Shanghai Disney Keeps The Theme Park Momentum Going As COVID Cases On Rise in USA
With COVID-19 cases on the rise in the US, Disney has still not opened its Disneyland theme parks and is getting pushback on its continued gradual reopening of the four theme parks that make up Walt Disney World which opened mid-July. However, over at Shanghai Disney Resort, the theme park is coming up to a three month milestone having reopened on May 11th when COVID-19 cases started to decline rapidly in China.
Crowds continue to remain smaller at Shanghai Disney, a deliberate move on Disney’s part to make sure that guests maintain proper social distancing. However, it’s been a slightly different story with other theme parks, case in point Hong Kong Disney which had to close the theme parks on July 15th (less than a month after it reopened) due to a resurgence in cases.
Shanghai Disney remains a bit of a case study in how to reopen the theme parks. As Asian Review tells us, since May the resort HAS NOT seen any hiccups in reopening. Cast Members play a pivotal role in this, reminding guests to use their face masks and maintain a safe social distance before each ride.
The resort was shut down on January 25th at the start of China’s Lunar New Year which was expected to be one of the busiest times of the year for Shanghai Disney. This resulted in a three month lockdown that a Disney spokesperson described as “very difficult and challenging.” However, Shanghai Disney Resort President Joe Schoott commended the government support the company was receiving saying, “We’re very fortunate to be here in Shanghai where the government has provided great support.”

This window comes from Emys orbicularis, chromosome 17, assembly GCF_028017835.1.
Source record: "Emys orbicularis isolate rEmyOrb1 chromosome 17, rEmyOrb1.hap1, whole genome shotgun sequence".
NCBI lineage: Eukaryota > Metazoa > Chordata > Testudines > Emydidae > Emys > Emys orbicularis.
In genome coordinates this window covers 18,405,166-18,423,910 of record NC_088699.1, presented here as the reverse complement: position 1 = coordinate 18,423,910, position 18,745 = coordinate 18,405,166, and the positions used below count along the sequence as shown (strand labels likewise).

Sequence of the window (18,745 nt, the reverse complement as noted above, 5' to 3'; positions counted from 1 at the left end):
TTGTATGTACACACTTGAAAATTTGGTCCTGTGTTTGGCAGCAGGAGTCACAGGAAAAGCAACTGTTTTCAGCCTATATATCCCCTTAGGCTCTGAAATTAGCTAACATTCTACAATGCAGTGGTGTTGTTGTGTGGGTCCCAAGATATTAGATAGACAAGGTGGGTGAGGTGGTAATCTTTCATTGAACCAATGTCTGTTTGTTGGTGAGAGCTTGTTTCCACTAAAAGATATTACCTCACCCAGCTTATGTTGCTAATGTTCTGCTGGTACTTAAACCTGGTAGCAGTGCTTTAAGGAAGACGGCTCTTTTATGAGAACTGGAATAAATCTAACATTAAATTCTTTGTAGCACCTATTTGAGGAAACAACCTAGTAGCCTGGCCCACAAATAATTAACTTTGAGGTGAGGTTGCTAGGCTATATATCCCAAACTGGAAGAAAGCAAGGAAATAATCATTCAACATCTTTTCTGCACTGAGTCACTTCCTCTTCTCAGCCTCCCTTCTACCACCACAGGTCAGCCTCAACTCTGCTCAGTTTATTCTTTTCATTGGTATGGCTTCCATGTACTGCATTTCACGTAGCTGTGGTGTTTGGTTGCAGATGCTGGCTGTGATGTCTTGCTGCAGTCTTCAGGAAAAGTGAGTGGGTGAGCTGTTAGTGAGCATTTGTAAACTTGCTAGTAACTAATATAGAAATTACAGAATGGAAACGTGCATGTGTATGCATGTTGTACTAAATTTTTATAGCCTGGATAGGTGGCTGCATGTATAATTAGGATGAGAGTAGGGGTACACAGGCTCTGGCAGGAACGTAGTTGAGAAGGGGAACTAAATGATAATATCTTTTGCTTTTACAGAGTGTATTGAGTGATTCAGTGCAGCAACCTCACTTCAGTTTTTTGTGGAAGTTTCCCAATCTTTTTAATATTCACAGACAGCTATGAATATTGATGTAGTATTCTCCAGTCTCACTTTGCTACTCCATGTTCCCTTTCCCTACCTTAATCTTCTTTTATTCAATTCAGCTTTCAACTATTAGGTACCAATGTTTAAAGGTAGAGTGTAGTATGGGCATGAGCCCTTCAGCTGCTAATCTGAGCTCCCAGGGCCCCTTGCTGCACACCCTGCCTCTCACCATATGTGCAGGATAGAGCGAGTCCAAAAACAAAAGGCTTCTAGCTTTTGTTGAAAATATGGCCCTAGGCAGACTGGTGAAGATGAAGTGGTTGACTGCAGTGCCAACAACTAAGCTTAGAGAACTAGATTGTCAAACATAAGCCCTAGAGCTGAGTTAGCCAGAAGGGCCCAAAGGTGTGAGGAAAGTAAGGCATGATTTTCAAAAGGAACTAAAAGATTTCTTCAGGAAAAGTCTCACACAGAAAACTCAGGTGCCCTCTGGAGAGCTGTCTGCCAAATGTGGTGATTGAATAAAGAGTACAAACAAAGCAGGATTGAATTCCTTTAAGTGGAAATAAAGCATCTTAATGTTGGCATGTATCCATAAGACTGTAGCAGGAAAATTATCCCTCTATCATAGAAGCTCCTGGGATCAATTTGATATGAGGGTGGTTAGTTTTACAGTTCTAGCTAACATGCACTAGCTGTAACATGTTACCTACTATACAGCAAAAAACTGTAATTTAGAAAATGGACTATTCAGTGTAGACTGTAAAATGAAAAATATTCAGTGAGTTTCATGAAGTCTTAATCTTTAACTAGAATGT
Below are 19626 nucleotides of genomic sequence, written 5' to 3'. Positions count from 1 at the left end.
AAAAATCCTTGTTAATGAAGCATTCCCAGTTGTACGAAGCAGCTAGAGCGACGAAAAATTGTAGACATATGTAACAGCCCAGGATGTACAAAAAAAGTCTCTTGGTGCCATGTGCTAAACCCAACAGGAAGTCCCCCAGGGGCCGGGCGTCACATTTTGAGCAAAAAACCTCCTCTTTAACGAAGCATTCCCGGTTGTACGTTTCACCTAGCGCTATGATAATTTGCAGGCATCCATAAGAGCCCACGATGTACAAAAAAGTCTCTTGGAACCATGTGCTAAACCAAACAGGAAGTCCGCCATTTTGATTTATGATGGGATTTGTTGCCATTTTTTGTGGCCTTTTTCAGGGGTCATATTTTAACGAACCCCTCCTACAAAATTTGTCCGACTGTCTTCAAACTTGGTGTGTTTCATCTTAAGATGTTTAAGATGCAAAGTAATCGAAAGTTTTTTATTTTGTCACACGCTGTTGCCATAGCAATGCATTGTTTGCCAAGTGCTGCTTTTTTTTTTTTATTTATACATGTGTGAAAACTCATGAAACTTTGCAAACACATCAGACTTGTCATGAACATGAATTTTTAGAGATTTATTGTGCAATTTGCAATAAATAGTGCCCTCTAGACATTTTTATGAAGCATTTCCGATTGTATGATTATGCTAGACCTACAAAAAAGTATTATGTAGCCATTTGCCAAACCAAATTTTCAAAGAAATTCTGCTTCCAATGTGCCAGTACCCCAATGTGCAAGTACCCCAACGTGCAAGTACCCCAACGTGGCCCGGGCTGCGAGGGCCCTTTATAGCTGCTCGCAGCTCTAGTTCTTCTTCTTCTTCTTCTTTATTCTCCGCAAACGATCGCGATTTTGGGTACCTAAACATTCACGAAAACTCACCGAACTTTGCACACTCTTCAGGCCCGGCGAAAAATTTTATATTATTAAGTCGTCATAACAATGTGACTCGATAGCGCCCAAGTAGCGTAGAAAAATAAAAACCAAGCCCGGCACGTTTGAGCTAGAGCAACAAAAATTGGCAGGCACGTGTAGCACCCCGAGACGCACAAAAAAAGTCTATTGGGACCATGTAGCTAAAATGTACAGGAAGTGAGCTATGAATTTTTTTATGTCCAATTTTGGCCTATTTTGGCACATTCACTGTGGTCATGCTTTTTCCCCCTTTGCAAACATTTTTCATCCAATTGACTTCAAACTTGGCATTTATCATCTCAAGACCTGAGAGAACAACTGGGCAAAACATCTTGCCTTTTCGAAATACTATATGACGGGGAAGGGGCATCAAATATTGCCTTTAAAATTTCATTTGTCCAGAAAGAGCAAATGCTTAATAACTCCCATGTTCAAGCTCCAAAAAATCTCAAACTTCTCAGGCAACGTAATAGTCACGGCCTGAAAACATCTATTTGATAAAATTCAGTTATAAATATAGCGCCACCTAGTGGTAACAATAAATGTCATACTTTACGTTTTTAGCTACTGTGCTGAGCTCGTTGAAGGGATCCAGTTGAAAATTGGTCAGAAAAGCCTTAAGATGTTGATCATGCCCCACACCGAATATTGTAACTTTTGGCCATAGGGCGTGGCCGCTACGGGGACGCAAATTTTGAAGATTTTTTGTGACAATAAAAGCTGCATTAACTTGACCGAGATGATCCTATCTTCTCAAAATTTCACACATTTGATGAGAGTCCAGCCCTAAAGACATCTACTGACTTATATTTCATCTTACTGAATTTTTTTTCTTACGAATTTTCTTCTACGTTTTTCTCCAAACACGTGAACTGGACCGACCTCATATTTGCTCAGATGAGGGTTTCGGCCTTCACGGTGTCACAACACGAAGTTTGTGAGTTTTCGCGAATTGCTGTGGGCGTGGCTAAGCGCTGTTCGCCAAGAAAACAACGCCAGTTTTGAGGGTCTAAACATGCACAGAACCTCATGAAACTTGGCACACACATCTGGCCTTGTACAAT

It should be noted however that as part of social distancing practices, a few attractions including the Ignite the Dream Nighttime Spectacular and interactive walkthroughs like Star Wars Launch Bay are for the moment off limits to visitors. Character meet and greets and the popular “Meet Mickey” photo sessions are likewise on hiatus.
So how are guests feeling about the parks being reopened and the changes made to combat the spread of COVID-19? According to the piece in Asian News, guest David Wu said, “It is a blessing with fewer people.”
Upon reopening, admission to the resort has been capped at 16,000 visitors a day which is about 20% of the usual capacity. However, under the phased reopening more guests will be allowed into the parks week-on-week as long as the number of COVID-19 cases in the country remain down. However, at the moment it remains unclear regarding the impact that rising tensions between the US and China will have on the future of the theme park.
It’s also worth noting that it isn’t just the theme parks that were impacted by the COVID-19 shutdown in China. The film industry is also taking a massive hit. Disney’s live action version of Mulan which was expected to be a massive release in the country has been subjected to several delays as theaters worldwide struggle to reopen. Last month, Disney also announced the closure of Disney English learning centers in China as a result of what the company called a shift in consumer preferences toward online learning experiences. Disney English was targeted toward children between the ages of 2 and 12 years old using Disney characters to provide language lessons. The company had 44 centers in China and had been in operation since 2009.
We will continue to follow the situation of all Disney parks worldwide. Readers are encouraged to keep following along with us for further news and updates!
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Source: Nikkei Asian Review